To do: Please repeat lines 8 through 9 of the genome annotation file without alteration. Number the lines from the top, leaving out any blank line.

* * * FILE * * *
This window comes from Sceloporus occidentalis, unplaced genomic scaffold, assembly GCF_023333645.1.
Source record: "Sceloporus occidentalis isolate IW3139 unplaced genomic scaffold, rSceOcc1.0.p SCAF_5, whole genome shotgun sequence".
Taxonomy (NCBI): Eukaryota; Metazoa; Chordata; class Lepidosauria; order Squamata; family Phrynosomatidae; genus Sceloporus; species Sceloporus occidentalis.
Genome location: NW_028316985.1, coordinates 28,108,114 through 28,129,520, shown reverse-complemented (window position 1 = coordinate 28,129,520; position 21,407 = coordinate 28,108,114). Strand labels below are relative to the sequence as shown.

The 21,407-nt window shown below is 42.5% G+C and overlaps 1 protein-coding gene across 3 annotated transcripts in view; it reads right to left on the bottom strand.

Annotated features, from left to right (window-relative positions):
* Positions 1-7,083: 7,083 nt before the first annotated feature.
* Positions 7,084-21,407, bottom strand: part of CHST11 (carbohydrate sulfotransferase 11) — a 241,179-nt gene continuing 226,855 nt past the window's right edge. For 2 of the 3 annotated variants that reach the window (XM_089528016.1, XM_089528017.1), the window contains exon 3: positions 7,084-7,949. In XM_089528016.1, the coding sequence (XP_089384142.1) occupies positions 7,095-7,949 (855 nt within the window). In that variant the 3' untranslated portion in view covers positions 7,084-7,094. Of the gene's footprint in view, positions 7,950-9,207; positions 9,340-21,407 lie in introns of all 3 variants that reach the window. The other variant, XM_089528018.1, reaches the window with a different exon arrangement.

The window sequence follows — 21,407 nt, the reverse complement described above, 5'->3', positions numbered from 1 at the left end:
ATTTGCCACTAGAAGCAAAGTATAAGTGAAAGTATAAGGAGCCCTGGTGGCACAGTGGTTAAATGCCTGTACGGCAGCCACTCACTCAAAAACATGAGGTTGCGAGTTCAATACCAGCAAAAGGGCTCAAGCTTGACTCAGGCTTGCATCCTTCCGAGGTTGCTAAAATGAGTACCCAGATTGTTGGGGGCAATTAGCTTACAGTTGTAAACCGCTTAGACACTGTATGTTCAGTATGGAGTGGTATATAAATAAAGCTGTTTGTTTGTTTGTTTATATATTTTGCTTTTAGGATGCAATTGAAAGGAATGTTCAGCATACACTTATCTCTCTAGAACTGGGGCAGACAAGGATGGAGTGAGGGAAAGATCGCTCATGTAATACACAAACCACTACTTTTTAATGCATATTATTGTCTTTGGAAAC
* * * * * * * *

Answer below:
* Positions 7,084-21,407, bottom strand: part of CHST11 (carbohydrate sulfotransferase 11) — a 241,179-nt gene continuing 226,855 nt past the window's right edge. For 2 of the 3 annotated variants that reach the window (XM_089528016.1, XM_089528017.1), the window contains exon 3: positions 7,084-7,949. In XM_089528016.1, the coding sequence (XP_089384142.1) occupies positions 7,095-7,949 (855 nt within the window). In that variant the 3' untranslated portion in view covers positions 7,084-7,094. Of the gene's footprint in view, positions 7,950-9,207; positions 9,340-21,407 lie in introns of all 3 variants that reach the window. The other variant, XM_089528018.1, reaches the window with a different exon arrangement.

The window sequence follows — 21,407 nt, the reverse complement described above, 5'->3', positions numbered from 1 at the left end: